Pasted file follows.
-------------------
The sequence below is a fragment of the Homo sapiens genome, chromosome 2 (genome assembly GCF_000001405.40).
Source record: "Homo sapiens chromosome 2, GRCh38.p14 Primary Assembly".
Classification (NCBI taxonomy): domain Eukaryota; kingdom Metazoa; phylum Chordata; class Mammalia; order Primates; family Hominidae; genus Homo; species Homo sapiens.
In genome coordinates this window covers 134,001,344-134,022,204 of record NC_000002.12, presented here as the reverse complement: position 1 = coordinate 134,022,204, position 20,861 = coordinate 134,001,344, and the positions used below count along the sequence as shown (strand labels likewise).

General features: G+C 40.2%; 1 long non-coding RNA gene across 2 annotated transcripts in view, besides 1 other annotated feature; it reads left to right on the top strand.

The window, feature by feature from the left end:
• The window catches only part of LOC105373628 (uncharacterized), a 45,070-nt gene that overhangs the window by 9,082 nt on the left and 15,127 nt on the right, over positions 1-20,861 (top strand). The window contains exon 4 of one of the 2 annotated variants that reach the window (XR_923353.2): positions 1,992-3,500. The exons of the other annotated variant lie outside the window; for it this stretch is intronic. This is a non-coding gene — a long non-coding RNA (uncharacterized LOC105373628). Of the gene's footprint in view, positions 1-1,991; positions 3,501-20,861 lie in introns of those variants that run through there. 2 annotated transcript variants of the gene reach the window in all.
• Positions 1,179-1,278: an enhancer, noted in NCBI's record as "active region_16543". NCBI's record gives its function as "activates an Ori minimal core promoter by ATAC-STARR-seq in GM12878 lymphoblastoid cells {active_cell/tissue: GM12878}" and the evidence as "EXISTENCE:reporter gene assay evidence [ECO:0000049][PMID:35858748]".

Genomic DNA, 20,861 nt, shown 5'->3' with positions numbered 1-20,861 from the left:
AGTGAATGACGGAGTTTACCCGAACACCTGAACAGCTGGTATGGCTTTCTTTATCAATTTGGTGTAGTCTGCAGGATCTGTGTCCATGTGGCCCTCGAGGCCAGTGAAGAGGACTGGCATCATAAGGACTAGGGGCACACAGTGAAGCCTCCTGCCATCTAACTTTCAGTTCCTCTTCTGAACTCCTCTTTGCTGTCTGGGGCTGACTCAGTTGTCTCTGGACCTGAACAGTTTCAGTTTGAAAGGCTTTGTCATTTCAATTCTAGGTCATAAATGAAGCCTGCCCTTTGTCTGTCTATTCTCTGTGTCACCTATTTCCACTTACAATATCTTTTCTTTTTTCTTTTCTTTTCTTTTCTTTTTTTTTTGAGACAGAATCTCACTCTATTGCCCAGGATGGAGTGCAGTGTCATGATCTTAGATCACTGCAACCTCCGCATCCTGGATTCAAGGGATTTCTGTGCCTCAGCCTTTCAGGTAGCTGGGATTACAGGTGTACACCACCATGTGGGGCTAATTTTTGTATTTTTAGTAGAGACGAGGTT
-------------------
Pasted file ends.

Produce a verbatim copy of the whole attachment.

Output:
The sequence below is a fragment of the Homo sapiens genome, chromosome 2 (genome assembly GCF_000001405.40).
Source record: "Homo sapiens chromosome 2, GRCh38.p14 Primary Assembly".
Classification (NCBI taxonomy): domain Eukaryota; kingdom Metazoa; phylum Chordata; class Mammalia; order Primates; family Hominidae; genus Homo; species Homo sapiens.
In genome coordinates this window covers 134,001,344-134,022,204 of record NC_000002.12, presented here as the reverse complement: position 1 = coordinate 134,022,204, position 20,861 = coordinate 134,001,344, and the positions used below count along the sequence as shown (strand labels likewise).

General features: G+C 40.2%; 1 long non-coding RNA gene across 2 annotated transcripts in view, besides 1 other annotated feature; it reads left to right on the top strand.

The window, feature by feature from the left end:
• The window catches only part of LOC105373628 (uncharacterized), a 45,070-nt gene that overhangs the window by 9,082 nt on the left and 15,127 nt on the right, over positions 1-20,861 (top strand). The window contains exon 4 of one of the 2 annotated variants that reach the window (XR_923353.2): positions 1,992-3,500. The exons of the other annotated variant lie outside the window; for it this stretch is intronic. This is a non-coding gene — a long non-coding RNA (uncharacterized LOC105373628). Of the gene's footprint in view, positions 1-1,991; positions 3,501-20,861 lie in introns of those variants that run through there. 2 annotated transcript variants of the gene reach the window in all.
• Positions 1,179-1,278: an enhancer, noted in NCBI's record as "active region_16543". NCBI's record gives its function as "activates an Ori minimal core promoter by ATAC-STARR-seq in GM12878 lymphoblastoid cells {active_cell/tissue: GM12878}" and the evidence as "EXISTENCE:reporter gene assay evidence [ECO:0000049][PMID:35858748]".

Genomic DNA, 20,861 nt, shown 5'->3' with positions numbered 1-20,861 from the left:
AGTGAATGACGGAGTTTACCCGAACACCTGAACAGCTGGTATGGCTTTCTTTATCAATTTGGTGTAGTCTGCAGGATCTGTGTCCATGTGGCCCTCGAGGCCAGTGAAGAGGACTGGCATCATAAGGACTAGGGGCACACAGTGAAGCCTCCTGCCATCTAACTTTCAGTTCCTCTTCTGAACTCCTCTTTGCTGTCTGGGGCTGACTCAGTTGTCTCTGGACCTGAACAGTTTCAGTTTGAAAGGCTTTGTCATTTCAATTCTAGGTCATAAATGAAGCCTGCCCTTTGTCTGTCTATTCTCTGTGTCACCTATTTCCACTTACAATATCTTTTCTTTTTTCTTTTCTTTTCTTTTCTTTTTTTTTTGAGACAGAATCTCACTCTATTGCCCAGGATGGAGTGCAGTGTCATGATCTTAGATCACTGCAACCTCCGCATCCTGGATTCAAGGGATTTCTGTGCCTCAGCCTTTCAGGTAGCTGGGATTACAGGTGTACACCACCATGTGGGGCTAATTTTTGTATTTTTAGTAGAGACGAGGTT